Sorry, bro. Here are a few things to keep in mind: Tinnitus is very varied. It's almost like a fingerprint—no two cases are exactly alike. There is noise-induced tinnitus, and then there are those who get it for no "apparent" reason. In both cases, some degree of hearing loss is usually present as well. You may not think you have hearing loss, but you probably do. In my case, I have what is known as SSHL (Sudden Sensorineural Hearing Loss). My hearing was fine, and then one night, I woke up with total hearing loss in my right ear, very significant tinnitus on the right side (loud hissing static noise), and hyperacusis in my left ear. Talk about a mess. Of course, I was scared to death, devastated, and helpless, with no answers. Long story short, I went through all the exams, Prednisone treatments, etc., with no relief at all. That was six years ago, and nothing has changed. My tinnitus rages 24/7. It is also "reactive," meaning noise entering my "good" ear causes the tinnitus to spike, especially when indoors. I do my best in an outside environment. Unlike some here, I dread being in noisy places because instead of masking my tinnitus, it usually causes an increase. I always carry earplugs. I could go on and on about all the negative impacts of my personal tinnitus, but I guess I am taking the time here to show you that life goes on. Yes, my life has changed, and I may not enjoy certain things as much as before, but I still enjoy doing things. Life goes on.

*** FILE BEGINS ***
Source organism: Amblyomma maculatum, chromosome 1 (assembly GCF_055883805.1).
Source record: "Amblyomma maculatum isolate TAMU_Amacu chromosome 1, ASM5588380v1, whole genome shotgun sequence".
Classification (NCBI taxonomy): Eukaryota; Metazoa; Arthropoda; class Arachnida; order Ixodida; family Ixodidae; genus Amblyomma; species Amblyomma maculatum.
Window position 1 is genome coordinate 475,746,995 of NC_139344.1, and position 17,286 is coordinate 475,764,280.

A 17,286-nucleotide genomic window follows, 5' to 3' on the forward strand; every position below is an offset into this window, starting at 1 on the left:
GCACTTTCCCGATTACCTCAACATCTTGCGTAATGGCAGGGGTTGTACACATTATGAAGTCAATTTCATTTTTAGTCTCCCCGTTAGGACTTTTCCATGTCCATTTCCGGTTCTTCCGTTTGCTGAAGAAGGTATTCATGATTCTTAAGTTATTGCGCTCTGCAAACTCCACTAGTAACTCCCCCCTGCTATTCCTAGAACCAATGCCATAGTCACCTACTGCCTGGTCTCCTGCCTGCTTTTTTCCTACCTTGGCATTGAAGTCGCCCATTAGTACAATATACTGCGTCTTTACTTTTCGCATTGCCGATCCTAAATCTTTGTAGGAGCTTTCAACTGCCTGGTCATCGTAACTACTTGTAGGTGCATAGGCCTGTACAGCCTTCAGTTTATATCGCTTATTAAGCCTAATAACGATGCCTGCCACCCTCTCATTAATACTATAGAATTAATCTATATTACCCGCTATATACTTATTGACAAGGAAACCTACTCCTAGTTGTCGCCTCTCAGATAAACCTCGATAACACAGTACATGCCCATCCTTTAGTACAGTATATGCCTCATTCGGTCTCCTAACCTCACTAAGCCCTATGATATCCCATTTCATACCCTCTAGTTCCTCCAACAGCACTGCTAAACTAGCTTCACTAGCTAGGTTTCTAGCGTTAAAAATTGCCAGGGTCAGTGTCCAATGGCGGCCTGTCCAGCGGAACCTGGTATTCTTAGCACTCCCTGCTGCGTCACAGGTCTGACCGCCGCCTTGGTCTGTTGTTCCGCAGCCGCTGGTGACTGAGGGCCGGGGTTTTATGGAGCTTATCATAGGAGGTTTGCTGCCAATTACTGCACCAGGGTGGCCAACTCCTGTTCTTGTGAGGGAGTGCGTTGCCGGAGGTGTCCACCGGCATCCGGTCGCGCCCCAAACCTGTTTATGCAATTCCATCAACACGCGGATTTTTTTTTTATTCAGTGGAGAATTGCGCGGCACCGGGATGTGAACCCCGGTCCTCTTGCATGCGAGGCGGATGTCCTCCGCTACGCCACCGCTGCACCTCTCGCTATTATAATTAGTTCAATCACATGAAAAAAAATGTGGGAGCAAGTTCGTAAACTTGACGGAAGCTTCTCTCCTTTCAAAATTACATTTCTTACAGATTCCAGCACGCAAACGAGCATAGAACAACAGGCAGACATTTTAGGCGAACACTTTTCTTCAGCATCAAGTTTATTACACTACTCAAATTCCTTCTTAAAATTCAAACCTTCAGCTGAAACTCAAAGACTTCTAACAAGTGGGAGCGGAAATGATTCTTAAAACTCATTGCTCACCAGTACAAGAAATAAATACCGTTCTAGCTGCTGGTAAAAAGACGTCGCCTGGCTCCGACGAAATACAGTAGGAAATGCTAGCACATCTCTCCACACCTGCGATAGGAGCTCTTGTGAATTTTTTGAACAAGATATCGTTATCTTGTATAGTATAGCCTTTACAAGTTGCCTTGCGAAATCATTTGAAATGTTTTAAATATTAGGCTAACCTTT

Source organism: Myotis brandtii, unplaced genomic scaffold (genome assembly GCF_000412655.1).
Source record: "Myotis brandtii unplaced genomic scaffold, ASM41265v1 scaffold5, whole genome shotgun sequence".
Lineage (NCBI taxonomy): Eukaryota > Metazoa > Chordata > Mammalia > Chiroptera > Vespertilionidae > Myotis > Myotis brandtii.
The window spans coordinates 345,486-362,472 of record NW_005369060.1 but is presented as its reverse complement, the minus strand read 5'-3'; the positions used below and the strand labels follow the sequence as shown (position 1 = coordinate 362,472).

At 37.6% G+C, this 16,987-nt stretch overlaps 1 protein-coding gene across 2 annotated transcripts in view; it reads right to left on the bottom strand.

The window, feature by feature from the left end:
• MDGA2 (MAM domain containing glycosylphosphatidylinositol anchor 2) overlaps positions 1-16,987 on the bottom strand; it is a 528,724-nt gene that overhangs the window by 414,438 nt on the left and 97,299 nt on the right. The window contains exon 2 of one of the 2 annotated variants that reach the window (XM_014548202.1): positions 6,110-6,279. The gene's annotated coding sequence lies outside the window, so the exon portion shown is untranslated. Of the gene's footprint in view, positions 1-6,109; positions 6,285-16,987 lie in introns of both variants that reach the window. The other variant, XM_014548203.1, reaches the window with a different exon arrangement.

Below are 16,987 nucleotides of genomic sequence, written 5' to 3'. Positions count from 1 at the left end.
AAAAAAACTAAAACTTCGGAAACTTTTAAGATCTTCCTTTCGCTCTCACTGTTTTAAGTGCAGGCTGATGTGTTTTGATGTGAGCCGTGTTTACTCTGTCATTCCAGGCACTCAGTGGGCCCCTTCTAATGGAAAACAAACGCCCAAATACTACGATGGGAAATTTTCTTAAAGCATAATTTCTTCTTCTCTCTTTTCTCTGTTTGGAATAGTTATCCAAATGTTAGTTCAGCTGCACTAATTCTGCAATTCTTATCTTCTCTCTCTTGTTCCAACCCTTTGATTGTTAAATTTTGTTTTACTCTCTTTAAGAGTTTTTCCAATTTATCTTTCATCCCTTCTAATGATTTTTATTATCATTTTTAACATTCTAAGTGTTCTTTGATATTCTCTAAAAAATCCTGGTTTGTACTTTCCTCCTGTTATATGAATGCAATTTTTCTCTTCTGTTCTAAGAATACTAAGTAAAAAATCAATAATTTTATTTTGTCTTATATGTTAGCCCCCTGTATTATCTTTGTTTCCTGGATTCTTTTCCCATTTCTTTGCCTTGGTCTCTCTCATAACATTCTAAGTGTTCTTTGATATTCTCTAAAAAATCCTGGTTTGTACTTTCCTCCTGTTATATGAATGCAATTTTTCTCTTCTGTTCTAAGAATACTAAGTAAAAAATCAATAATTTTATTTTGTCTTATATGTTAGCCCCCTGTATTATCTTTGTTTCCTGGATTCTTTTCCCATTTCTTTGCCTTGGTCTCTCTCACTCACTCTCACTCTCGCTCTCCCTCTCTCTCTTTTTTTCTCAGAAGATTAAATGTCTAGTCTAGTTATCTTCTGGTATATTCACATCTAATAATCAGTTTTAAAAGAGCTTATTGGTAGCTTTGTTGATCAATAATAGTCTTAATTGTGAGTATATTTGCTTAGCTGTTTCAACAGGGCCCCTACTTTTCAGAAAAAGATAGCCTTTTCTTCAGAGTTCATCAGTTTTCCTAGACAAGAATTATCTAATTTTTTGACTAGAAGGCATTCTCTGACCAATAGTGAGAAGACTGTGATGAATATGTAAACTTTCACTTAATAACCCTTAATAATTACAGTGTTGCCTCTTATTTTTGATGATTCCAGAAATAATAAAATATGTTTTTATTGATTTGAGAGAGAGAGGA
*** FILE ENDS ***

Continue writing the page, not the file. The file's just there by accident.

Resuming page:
My advice to you is to do your best to ward off anxiety. Stress and anxiety are not your friends. Also, since this is pretty recent for you, there is still the possibility that you will see some noticeable improvement over time. I felt totally helpless when it happened to me. It was the last thing I was expecting. I have pretty much habituated to it now, meaning I am at a place where I go through long periods of the day and don't dwell on it at all. I have learned to accept it as simply the way it is totally. This may sound strange, but I have learned not to hate it anymore. It's a kind of acceptance that leads to true habituation. I have heard that people living next to a busy train track get to a place where they don't hear the trains go by anymore. Of course, they hear them—they have become habituated to the noise. They have learned not to hate the trains.